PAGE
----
IoD Finance for Non-Financial Directors (Certificate Programme) (Isle of Man)
Demystify the complex world of finance by booking your place on the IoD’s Finance for Non-Financial Directors course. This is a three day training event, plus post-course reading, that enables directors to gain essential knowledge to allow them to contribute to financial discussions in the boardroom.
Understanding financial concepts and knowledge is now vital for all directors. This course teaches delegates to understand and utilise key financial terminology, principles and skills in the modern business environment.
The course is one of four modules that together result in the IoD’s Certificate in Company Direction. Secure your spot on the Finance for Non-Finance Directors course today.
We also run this course in Salford
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A highly regarded and extremely popular IoD module, the Finance for Non-Finance Directors course enables delegates to develop the necessary skills to evaluate and monitor a business’ financial health.
Throughout the course you’ll gain an understanding of accounting principles and standards, and learn to compile financial statements. You’ll find out about the financial duties expected of directors, learn to interpret the key components of capital investment, and - using accepted financial ratios -establish the financial health of a business.
On top of this, delegates who attend the course will discover the various sources of finance available and their pros and cons.
Finance for Non-Financial Directors is aimed at directors, aspiring directors, and senior directors looking for a deeper understanding of company finance.
Section 1 - Financial Role and Responsibilities of Directors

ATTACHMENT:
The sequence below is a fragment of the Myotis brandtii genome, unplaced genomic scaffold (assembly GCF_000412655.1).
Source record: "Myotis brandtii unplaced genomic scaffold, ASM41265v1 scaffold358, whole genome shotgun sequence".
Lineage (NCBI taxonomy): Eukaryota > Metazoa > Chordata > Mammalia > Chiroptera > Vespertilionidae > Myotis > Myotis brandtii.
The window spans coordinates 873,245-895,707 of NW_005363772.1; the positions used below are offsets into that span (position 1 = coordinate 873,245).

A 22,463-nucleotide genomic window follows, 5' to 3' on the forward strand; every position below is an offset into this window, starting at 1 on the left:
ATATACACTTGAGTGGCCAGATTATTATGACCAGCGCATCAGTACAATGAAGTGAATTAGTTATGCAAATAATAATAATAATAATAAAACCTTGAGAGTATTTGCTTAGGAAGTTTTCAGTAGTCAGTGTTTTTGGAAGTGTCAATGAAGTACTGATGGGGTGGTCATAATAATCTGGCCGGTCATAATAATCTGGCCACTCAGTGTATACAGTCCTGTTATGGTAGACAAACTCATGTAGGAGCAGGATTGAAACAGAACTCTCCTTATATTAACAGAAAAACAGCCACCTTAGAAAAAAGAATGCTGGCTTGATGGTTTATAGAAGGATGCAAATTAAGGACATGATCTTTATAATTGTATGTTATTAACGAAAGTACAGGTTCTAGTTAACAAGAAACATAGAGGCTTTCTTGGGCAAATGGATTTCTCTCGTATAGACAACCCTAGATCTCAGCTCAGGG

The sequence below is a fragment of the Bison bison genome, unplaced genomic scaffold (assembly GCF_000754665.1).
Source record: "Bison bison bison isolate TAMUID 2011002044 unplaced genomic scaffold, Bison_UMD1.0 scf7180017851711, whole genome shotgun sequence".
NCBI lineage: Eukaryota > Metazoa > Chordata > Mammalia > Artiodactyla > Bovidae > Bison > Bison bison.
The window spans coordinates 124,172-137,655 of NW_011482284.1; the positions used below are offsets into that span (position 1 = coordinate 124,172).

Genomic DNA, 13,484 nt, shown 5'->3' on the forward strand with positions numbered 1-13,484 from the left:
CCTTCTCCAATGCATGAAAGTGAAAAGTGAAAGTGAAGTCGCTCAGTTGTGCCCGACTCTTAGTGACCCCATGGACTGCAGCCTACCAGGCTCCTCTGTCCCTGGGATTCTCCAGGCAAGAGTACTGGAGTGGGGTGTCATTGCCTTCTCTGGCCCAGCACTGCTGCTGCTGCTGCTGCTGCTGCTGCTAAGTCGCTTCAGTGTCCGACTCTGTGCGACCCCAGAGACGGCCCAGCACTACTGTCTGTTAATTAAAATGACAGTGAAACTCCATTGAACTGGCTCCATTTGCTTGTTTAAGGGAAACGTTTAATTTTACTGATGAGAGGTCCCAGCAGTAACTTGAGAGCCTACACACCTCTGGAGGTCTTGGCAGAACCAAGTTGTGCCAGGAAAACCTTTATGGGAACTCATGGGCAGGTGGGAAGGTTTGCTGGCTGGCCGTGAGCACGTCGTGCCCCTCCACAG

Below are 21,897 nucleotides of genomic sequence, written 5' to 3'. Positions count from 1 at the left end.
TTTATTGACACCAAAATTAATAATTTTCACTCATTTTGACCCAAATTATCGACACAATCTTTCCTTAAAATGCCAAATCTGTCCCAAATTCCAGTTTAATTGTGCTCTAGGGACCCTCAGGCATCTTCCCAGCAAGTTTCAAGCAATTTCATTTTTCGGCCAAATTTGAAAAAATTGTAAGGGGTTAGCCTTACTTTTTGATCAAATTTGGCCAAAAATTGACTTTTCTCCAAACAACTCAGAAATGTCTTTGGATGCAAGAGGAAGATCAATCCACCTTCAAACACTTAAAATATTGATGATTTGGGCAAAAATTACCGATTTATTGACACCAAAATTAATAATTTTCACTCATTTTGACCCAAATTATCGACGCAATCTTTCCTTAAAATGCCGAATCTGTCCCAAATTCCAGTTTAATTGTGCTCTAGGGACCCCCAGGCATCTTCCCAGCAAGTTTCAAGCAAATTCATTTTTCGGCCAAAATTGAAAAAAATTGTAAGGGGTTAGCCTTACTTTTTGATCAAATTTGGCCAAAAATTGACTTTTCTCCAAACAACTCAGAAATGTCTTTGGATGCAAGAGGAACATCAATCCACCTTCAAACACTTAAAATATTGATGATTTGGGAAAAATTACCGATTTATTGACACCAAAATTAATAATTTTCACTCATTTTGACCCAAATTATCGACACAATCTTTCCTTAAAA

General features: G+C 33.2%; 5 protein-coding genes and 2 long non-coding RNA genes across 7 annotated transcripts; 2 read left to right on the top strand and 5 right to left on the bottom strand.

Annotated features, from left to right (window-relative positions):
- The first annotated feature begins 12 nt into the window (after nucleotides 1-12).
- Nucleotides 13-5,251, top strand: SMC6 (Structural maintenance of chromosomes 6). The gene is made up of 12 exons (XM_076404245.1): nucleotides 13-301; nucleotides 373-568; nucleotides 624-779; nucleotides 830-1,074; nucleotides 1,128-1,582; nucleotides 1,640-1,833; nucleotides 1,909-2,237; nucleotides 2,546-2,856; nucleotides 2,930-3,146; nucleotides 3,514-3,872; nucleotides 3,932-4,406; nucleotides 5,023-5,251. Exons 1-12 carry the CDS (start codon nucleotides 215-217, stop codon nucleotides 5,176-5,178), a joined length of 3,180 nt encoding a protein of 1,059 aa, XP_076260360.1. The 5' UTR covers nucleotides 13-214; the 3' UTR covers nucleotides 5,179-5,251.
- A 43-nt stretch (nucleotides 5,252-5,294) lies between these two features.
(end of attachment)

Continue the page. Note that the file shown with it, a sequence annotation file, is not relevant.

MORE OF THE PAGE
- Directors Duties, focusing on understanding collective responsibility
- The role of finance in business
- Key financial governance issues
- Introduction to accounting concepts, including the Companies Act and Accounting Standards
- Financial strategy
- Understanding the concept of Shareholder Value
- What to expect from the Finance Director or finance function
Section 2 - Financial Statements
Accounting Concepts (including Going Concern, Accruals, Prudence and realisation, Consistency, True and Fair/Fairly Present, Valuation)
- The Profit and Loss/Income Statement
- The Balance Sheet
- Cash Flow Statement
- Financial terminology
- The impact of business and strategic decisions on the major statements
Section 3 - Assessing Financial Health
- A framework for financial analysis
- Ratio Analysis
- Cash Flow Ratios
- Creative Accounting – looking behind the figures
Section 4 - Financial Reporting and Management Accounts
- The differences between financial and management accounting
- Budgeting, forecasting and monitoring, with particular reference to financial measurements and Key Performance Indicators (KPIs)
- Break even Analysis
- Costing systems
Section 5 - Sources of Finance
- Why businesses need funding - raising short, medium and long term finance
- Bank finance and managing the bank relationship(s)
- Raising capital from Stock Markets
- Raising Capital from Private Equity providers
- Dividend Policy - What lies behind the dividend decision?
Section 6 - Creating Value
- Cost of Capital
- Project Appraisal Techniques
- Valuations of businesses
- Protection of assets
Section 7 - Corporate Failures
- Causes of corporate failures
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On completion of the Finance for Non-Financial Directors module, delegates will be:
- Able to define the financial responsibilities of directors and have the knowledge required for good governance and promotion of shareholder value
- Able to clarify the ingredients of financial strategy
- Familiar with the major statutory financial statements.
- Able to assess the financial strength of a company in a structured way using typical financial ratios
- Able to differentiate between management and financial accounting
- Aware of monitoring financial performance and the importance and positioning of Key Performance Indicators (KPI)
- Familiar with the various issues behind funding and the various sources of capital
- Able to appreciate why companies fail